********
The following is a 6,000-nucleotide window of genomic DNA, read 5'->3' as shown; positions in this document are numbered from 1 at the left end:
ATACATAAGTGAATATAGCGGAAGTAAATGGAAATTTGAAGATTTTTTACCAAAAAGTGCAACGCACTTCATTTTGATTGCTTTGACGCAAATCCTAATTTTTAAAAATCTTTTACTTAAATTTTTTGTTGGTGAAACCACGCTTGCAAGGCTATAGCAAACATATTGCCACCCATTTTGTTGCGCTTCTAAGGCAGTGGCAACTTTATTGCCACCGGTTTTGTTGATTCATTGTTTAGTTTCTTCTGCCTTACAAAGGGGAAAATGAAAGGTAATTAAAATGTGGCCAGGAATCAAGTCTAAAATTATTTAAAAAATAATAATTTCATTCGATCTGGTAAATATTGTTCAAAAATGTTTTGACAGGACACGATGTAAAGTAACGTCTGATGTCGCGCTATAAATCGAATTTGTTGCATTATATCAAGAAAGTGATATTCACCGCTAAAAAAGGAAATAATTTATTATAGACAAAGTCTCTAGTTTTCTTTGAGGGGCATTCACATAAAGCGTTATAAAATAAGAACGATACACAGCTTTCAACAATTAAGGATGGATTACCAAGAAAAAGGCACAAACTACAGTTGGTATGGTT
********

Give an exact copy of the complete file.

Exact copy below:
The following is a 6,000-nucleotide window of genomic DNA, read 5'->3' as shown; positions in this document are numbered from 1 at the left end:
ATACATAAGTGAATATAGCGGAAGTAAATGGAAATTTGAAGATTTTTTACCAAAAAGTGCAACGCACTTCATTTTGATTGCTTTGACGCAAATCCTAATTTTTAAAAATCTTTTACTTAAATTTTTTGTTGGTGAAACCACGCTTGCAAGGCTATAGCAAACATATTGCCACCCATTTTGTTGCGCTTCTAAGGCAGTGGCAACTTTATTGCCACCGGTTTTGTTGATTCATTGTTTAGTTTCTTCTGCCTTACAAAGGGGAAAATGAAAGGTAATTAAAATGTGGCCAGGAATCAAGTCTAAAATTATTTAAAAAATAATAATTTCATTCGATCTGGTAAATATTGTTCAAAAATGTTTTGACAGGACACGATGTAAAGTAACGTCTGATGTCGCGCTATAAATCGAATTTGTTGCATTATATCAAGAAAGTGATATTCACCGCTAAAAAAGGAAATAATTTATTATAGACAAAGTCTCTAGTTTTCTTTGAGGGGCATTCACATAAAGCGTTATAAAATAAGAACGATACACAGCTTTCAACAATTAAGGATGGATTACCAAGAAAAAGGCACAAACTACAGTTGGTATGGTT